This is one spectator’s reading of the qualities that went to make up such an exceptional squad of players:
Astonishing work-rate from a centurion. Her tackle-scores are scarcely credible and she links with her outside support more than ever. She led a highly talented team with obvious pride and pleasure.
Her absence through injury meant England were always short-staffed in the second row. Let’s hope she’s soon restored to full power.
She stepped up from the U20s with apparent ease. Huge work-rate at line-out and breakdown. The Player of the Match against Italy. She’s added herself to the leading contenders to inherit the No 8 shirt.
She promised she’d be fit again in January and, my word, she was! Match-winning displays of running rugby from a tight-head. The Player of the Tournament in many people’s eyes.
She has still to master every front-row subtlety, but her all-round performance shows huge promise. She combined bullocking runs with
skilful handling and footwork.
While her speed captured the headlines, her dainty footwork was another major cause of opposition frailty. She transferred from 7s back to 15s with obvious enjoyment. A wondrous second try against France. Nine tries in one Six Nations; twenty in a 7-test career. Now to get the better of Portia Woodman – Lydia Thompson has shown us how.
She has not yet been able to force her way through the crowded queue of back-rowers to establish a more permanent presence.
Like her fellow newbie prop, Bryony Cleall, she has much to learn about scrummaging technique, while the rest of her game is immensely powerful. My idea of a frightening No 6, but there are others.
A shock to see her reduced to the bench, but a reminder of the standards now being reached. Still a outstanding centre, a defensive lynch-pin and gifted with a mastery of handling possessed by few others.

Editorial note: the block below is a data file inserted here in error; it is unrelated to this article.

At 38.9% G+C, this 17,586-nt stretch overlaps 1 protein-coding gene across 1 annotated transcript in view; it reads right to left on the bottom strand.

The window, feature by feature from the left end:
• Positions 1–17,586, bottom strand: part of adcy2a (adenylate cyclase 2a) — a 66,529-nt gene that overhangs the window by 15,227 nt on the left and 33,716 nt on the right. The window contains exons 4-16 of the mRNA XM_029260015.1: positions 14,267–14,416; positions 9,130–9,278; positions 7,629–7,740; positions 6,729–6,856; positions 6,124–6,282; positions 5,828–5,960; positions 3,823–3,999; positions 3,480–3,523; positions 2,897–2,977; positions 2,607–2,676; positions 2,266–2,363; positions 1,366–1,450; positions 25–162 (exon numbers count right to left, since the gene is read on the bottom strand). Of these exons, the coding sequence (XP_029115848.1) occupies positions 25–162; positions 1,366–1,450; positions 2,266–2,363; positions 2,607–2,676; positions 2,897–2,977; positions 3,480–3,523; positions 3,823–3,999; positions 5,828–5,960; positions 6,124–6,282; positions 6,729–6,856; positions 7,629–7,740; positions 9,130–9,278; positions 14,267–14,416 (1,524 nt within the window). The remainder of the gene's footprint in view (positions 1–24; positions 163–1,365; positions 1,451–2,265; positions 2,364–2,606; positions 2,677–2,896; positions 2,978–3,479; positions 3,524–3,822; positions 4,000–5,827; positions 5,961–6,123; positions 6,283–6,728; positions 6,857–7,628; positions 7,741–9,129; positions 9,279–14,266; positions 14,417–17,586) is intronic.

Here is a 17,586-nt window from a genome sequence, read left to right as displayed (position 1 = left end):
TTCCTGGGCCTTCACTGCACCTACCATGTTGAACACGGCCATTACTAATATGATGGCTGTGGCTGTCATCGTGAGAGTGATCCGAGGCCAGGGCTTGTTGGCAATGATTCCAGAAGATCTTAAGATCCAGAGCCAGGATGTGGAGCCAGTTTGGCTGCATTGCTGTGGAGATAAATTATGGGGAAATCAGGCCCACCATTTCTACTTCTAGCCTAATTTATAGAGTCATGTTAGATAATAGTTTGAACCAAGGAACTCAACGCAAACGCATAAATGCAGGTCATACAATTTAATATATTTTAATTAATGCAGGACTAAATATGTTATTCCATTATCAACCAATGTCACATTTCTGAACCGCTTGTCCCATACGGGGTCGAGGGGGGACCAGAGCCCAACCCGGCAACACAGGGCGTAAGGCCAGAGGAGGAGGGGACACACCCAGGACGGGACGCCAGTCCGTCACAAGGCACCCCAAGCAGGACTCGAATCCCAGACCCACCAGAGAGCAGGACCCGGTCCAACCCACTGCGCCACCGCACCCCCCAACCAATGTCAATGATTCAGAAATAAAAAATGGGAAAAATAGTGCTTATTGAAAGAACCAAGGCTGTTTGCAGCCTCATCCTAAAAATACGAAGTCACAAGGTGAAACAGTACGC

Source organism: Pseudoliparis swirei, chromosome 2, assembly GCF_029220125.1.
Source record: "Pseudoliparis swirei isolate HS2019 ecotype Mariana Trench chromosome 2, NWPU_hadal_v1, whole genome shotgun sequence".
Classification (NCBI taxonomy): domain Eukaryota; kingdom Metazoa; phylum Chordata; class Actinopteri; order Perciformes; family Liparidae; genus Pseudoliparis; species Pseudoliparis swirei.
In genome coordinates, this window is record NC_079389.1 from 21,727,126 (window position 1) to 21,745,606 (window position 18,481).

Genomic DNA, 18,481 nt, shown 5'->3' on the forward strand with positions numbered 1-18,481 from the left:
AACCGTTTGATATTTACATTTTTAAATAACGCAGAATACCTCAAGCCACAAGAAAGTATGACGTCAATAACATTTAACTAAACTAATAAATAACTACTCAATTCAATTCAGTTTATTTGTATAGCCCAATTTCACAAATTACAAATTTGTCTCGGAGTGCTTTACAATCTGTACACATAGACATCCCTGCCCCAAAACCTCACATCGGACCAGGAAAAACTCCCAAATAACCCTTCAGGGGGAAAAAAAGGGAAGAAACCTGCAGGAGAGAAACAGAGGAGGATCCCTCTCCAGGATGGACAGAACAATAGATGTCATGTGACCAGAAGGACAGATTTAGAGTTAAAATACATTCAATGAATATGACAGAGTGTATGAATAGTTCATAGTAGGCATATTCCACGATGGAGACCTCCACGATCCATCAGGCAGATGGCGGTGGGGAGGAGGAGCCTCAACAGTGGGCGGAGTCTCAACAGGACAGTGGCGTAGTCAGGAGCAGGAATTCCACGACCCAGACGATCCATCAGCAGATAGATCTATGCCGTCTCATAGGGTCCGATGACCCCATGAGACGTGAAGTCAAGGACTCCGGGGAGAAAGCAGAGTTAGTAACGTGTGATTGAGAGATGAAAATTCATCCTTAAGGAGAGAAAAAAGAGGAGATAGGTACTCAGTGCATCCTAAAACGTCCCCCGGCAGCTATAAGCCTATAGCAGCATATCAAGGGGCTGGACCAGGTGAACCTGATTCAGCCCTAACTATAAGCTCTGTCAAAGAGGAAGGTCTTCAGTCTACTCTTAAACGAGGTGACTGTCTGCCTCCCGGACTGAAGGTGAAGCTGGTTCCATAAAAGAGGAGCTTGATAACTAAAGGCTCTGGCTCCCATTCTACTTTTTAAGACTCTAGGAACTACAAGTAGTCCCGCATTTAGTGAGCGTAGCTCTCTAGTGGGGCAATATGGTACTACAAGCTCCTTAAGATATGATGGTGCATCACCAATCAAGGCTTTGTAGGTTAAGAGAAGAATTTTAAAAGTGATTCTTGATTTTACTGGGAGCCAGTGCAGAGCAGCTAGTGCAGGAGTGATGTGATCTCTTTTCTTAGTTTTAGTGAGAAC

It was good to see her long service rewarded with an EPS contract, but she was another who had to wait patiently for the call to arms.
She was delighted to get the call-up, having spent years recovering from injury. She has much to learn about her new position. A spell back in the back row would no doubt show her at her destructive best again.
Her wholehearted efforts in defence and attack gave England a decisive edge. Her off-loading creates so many openings.
Four opposing nations must have felt grateful that she wasn’t a full-time squad member. Close to being the ideal No 2.
A vital cog in the English forward machine, helping to keep her side on the front foot. A sound scrummager who is more and more prominent in open play.
Where would England be without her? She seems to command every game she plays in. Her speed of thought and execution remains untrammelled by the passing years. Offers master-classes in kicking.
Her all-round game proved that Amy Cokayne wasn’t being held back on the bench just because of her part-time availability. Her line-out throw was accurate and she put herself about the field to telling effect.
Injury delayed her start till Round 3. Her try in Cardiff demonstrated her power as well as her pace. Let’s hope that one appearance was enough to convince the selectors of her admirable qualities.
She made a delayed but welcome recall to the colours against Italy and eventually played in her proper position hooker. Answered the demands of a voracious crowd by bringing up the 50 points with a headlong dive. Now that the World Cup permits squads of 30, it might be sensible to nominate three hookers; she can slot in capably at No 7 when needed.
Her call-up to the bench for the Ireland game showed the players left off the professional list that the door remains open to all.